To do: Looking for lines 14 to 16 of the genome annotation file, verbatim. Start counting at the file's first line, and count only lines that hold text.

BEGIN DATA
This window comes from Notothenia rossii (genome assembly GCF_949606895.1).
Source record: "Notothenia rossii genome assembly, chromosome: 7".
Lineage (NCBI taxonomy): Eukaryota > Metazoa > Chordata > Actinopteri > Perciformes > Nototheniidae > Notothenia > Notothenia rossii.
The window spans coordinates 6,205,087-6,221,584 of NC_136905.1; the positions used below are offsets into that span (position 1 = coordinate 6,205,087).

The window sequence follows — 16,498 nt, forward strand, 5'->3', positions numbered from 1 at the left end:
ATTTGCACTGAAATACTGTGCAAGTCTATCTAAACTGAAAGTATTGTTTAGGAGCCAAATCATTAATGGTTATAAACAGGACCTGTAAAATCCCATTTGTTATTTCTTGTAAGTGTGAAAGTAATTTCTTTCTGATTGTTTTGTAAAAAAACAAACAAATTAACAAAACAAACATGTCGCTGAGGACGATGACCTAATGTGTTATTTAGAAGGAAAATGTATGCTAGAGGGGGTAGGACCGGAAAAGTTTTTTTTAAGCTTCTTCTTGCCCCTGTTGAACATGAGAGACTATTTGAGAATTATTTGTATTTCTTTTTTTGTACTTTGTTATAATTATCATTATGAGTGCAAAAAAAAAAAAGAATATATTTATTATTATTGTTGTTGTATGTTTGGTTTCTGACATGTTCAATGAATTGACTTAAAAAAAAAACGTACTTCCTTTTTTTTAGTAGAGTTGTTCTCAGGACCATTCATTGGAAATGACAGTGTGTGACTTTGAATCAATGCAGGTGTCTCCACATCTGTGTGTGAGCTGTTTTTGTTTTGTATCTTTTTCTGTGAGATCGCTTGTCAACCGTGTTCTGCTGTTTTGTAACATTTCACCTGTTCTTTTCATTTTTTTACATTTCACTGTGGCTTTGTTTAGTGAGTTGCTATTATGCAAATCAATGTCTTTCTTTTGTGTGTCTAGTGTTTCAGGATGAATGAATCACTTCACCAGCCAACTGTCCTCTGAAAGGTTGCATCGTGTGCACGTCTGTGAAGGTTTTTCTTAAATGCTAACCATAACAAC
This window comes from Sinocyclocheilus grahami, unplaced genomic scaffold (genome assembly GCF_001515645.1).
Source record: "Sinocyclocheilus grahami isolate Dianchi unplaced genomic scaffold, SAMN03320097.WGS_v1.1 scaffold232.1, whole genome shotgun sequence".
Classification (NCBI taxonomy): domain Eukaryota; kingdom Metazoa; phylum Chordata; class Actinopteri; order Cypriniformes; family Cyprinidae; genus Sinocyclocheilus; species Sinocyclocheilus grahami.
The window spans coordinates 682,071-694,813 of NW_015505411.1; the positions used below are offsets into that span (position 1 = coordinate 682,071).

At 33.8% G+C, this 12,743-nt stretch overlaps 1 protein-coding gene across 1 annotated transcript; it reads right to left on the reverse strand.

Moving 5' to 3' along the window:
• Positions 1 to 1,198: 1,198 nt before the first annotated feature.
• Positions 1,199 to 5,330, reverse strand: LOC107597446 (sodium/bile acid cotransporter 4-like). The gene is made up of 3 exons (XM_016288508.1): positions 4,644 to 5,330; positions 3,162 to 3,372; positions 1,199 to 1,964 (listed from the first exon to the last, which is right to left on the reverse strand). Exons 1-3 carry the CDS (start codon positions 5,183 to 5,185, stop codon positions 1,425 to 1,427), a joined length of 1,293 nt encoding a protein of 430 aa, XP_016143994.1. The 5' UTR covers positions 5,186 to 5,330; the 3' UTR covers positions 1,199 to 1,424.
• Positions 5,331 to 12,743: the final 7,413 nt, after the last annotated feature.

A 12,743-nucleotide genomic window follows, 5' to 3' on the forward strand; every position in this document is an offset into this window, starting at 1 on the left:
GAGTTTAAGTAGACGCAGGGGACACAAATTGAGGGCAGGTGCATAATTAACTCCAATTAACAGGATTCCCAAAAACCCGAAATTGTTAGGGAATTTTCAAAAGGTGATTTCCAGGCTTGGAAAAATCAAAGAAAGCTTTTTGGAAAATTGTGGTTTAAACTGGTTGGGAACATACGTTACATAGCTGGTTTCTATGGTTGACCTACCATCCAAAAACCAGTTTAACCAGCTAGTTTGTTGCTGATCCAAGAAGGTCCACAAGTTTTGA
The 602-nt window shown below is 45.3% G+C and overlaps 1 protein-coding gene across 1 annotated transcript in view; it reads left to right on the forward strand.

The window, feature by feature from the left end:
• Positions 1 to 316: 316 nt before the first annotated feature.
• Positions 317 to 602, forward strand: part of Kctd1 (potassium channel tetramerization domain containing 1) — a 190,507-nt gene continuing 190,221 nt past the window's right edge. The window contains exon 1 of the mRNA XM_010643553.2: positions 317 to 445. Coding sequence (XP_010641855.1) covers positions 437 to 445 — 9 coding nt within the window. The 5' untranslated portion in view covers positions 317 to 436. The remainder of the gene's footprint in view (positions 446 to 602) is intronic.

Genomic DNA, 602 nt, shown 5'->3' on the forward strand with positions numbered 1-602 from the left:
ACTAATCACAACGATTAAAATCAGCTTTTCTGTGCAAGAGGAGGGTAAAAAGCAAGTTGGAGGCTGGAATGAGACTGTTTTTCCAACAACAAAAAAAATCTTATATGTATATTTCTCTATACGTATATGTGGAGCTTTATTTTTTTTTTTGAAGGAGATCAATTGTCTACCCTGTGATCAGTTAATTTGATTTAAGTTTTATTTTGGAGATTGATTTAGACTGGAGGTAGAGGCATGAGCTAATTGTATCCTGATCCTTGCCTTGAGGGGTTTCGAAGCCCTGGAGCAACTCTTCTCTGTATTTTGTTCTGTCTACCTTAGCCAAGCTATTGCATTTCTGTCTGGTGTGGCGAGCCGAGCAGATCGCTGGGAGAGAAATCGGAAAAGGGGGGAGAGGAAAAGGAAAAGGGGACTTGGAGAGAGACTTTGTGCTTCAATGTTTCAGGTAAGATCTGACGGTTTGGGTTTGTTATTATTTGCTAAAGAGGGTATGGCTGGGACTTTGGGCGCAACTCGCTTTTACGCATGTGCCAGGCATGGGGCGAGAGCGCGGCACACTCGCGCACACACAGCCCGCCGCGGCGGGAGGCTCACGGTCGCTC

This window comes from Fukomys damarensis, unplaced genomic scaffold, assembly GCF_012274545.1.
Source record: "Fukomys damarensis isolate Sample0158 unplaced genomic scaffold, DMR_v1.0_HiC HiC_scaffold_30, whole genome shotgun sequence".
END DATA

• Positions 1,199 to 5,330, reverse strand: LOC107597446 (sodium/bile acid cotransporter 4-like). The gene is made up of 3 exons (XM_016288508.1): positions 4,644 to 5,330; positions 3,162 to 3,372; positions 1,199 to 1,964 (listed from the first exon to the last, which is right to left on the reverse strand). Exons 1-3 carry the CDS (start codon positions 5,183 to 5,185, stop codon positions 1,425 to 1,427), a joined length of 1,293 nt encoding a protein of 430 aa, XP_016143994.1. The 5' UTR covers positions 5,186 to 5,330; the 3' UTR covers positions 1,199 to 1,424.
• Positions 5,331 to 12,743: the final 7,413 nt, after the last annotated feature.

A 12,743-nucleotide genomic window follows, 5' to 3' on the forward strand; every position in this document is an offset into this window, starting at 1 on the left: